Here Comes Summer๐Ÿ˜Ž

Yes! We’ve done it! Hal and i have got through our first winter of looking after the horses all by ourselves, and more importantly so have Magnum and Sapphire.โ˜บ๏ธ
Last night they stayed out over I for the first time this year.

I have a huge sens of achievement right now. Both horses are happy and , on the whole, healthy. With the one exception of Hal’s damaged thumb, obody has been hurt or Ill and there haven’t been any disasters. Both Hal and I have learned things, and we have both grown in confidence. Also, our relationship with Magnum and Sapphire has never been so good.

It must be the same for most people who live with any form of disability, but I tend to find they people don’t really believe that I am capable of doing the basic things in life. So looking after horses… Worse than this, people always seem to take great pains to explain exact why I might not be able to do something , and what the consequences of me trying might be. The trouble is that someone is constantly told that they are incapable , even when they are as self-willed and bloody minded as me, they will begin to believe it. Therefore self-confidence is a huge problem for me. So I came into the winter believing that I wouldn’t really be able to cope. I’ve come out of it with two happy healthy horses knowing that I can.๐Ÿ˜„

Hal has also grown in confidence, and his ability and willingness to be hands on with the horses has grown beyond recognition . For example he used to be reluctant to pick up the horses feet, now he does it as a matter of course.

Yes it’s been hard work, and yes I’m still fa too slow at mucking out, but we didd it. I couldn’t be prouder!๐Ÿ˜Ž

Separation Anxiety

Since the vet told us that it was OK to do some gentle work with Magnum we have started walking him out in hand in preparation for riding him. However, we appear to have an unexpected problem. Sapphire has developed the most appalling Seperation anxiety !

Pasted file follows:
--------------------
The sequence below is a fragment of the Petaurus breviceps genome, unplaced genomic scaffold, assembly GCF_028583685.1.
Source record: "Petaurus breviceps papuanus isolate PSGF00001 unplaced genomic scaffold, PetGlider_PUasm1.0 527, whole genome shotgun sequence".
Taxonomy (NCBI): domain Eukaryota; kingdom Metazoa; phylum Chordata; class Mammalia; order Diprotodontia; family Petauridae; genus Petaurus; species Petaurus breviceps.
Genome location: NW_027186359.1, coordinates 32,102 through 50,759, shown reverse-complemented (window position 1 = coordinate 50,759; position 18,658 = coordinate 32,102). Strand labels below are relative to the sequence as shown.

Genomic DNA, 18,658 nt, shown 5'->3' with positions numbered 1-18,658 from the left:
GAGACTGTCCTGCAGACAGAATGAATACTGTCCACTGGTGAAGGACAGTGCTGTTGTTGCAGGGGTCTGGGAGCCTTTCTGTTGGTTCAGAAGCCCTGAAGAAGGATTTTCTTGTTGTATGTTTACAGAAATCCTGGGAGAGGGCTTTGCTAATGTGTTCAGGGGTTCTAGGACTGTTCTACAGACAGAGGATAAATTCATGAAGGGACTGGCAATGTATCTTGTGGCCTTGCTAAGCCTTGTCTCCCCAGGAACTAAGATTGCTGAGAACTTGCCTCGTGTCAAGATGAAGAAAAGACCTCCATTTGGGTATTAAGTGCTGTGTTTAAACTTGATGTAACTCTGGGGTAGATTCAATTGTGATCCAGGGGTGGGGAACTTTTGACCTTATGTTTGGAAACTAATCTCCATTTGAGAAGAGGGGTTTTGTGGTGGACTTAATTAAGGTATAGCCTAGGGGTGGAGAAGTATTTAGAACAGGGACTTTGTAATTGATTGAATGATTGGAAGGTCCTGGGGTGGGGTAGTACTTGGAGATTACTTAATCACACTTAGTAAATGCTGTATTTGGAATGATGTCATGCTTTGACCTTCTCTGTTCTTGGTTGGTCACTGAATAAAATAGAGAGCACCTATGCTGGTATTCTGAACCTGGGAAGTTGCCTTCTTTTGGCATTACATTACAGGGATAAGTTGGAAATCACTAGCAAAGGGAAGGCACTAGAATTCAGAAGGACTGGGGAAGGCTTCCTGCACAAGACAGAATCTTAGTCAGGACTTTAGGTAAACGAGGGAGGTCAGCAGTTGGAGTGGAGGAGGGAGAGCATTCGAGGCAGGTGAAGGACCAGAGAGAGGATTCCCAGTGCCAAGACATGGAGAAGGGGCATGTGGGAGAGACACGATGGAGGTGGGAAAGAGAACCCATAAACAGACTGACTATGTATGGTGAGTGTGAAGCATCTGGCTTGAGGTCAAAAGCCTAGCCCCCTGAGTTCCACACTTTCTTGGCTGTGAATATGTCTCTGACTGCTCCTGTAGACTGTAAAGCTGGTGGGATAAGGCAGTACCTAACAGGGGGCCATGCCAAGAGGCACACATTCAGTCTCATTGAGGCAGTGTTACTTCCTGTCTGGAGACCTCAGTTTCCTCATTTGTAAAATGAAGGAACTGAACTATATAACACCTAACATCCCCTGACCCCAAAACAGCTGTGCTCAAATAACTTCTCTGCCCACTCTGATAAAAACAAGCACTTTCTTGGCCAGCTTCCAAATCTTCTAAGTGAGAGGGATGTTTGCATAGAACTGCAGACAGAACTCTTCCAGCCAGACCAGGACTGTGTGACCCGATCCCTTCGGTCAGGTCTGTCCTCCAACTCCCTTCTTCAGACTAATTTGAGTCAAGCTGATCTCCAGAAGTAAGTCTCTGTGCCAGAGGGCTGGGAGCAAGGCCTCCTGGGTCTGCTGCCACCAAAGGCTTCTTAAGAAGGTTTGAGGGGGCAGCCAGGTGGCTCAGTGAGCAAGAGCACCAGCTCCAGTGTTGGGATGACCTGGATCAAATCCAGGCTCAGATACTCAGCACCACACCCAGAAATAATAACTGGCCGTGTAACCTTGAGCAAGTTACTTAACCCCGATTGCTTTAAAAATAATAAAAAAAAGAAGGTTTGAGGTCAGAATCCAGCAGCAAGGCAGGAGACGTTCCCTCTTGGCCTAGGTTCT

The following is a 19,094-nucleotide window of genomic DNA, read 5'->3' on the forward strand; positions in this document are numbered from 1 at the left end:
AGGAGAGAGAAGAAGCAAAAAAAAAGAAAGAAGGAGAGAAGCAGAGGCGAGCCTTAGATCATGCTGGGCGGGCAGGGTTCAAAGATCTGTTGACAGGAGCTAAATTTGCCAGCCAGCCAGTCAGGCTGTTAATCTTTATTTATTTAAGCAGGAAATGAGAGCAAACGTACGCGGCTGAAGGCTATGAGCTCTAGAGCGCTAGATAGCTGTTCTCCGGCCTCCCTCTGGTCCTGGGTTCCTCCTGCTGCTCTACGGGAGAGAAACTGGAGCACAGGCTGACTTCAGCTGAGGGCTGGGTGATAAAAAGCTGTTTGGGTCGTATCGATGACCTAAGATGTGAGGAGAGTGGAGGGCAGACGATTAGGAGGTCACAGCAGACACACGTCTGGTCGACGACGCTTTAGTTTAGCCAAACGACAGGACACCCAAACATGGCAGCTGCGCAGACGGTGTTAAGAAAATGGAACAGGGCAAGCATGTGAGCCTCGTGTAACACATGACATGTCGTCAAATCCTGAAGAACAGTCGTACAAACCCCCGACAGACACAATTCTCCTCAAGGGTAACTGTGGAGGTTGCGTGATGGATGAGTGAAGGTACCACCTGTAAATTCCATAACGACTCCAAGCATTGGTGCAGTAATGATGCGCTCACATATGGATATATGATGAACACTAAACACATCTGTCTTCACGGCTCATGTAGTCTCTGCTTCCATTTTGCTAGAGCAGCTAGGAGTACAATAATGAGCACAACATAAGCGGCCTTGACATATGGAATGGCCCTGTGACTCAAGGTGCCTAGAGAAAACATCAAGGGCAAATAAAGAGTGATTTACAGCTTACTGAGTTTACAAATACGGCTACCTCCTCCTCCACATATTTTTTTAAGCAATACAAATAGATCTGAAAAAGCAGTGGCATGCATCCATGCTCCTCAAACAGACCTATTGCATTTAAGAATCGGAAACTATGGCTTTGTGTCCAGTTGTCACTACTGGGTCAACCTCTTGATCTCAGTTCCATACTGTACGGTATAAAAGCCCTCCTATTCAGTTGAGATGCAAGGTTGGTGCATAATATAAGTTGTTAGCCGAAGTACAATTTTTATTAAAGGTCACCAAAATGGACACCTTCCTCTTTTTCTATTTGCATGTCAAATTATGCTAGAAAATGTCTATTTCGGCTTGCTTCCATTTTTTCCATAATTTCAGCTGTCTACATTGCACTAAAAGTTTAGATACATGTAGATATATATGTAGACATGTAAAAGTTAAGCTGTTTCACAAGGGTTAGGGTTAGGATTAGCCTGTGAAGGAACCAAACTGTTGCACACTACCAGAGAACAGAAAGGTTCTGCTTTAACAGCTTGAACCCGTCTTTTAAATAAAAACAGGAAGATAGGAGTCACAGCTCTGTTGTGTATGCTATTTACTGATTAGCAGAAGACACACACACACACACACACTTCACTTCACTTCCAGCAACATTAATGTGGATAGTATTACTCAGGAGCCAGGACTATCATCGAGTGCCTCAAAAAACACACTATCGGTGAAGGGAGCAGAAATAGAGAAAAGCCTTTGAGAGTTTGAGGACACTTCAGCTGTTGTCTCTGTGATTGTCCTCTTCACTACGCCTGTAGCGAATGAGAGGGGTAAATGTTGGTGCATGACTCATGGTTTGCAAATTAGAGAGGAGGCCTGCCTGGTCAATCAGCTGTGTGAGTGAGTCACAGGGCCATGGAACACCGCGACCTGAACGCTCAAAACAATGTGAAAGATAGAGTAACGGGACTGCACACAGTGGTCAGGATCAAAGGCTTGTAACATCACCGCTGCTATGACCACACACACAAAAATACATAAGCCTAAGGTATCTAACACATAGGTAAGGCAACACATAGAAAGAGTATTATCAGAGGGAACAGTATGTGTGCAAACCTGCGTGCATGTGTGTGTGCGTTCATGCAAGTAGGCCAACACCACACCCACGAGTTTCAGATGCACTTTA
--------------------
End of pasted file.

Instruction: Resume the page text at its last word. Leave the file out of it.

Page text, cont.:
I’m used to squealing, shouting and bawling, and a bit of stresssy fence walking, but Sapphire has taken things to a whole new level.

The first time we took Magnum out, Sapphire galloped flat out around the paddock non-stop the entire time from when we took Mag’s out of the field,, until Hal went to catch her in once we’d returned. She called all the time too. When she came in she was dripping with sweat! Last time it was even worse. She ran through the electric fence, thankfully not switched on, and broke two wooden fence poles! Remarkably and thankfully she didn’t so much as scratch herself!

Magnum himself seems to be enjoying being out and about more.his reaction to us taking Sapphire out without him was to jump up and down on the spot a few times and squeal. Then he noticed the hay that Hal had thrown over the fence for him, Sapph was instantly forgotten.
Mind you, I’ve a little bit of Seperation anxiety myself recently. We have been away from home for the first time. Yes, we finally did it ! It was only for one night, but it took a lot of organising, but we did it! Ripley stayed with my parents, our neighbour Lymnne fed the cats, Quincey came with us, and Amy, who was meant to look after the horses when we had to cancel our previous trip, did the honours this time. Because of the problems we’ve been having with Sapphire, I was more than a little worried about leaving her and Mag’s with a stranger. I needn’t have worried. Apparently they behaved themselves beautifully and Amy said she’s happy to look after them again. This is good as it looks like Ii will be going away fairly frequently.

The Reason We Went Away

Some time ago, possibly back in September , I read a Tweet saying that a team of Bofffins in Oxford were looking for people with advanced RP to participate in a 2nd stage clinical trial of a sub-retinal implant . Yep, that’s where I am, advanced, some might say end stage, RP. So I discussed it with Hal and my GP, and my GP referred me for screening. That’s where we went, Oxford Eye Hospital , part of the John Radcliffe , for initial screening.the exciting news is that I am through to the next round of tests! The slightly shocking news is that they discovered that I have cataract s. I will have to go back to Oxford to have the cataract s removed, and for further tests. The implant is a long way off, and there are no guarantees that ultimately be suitable, but you never know.

Exciting times!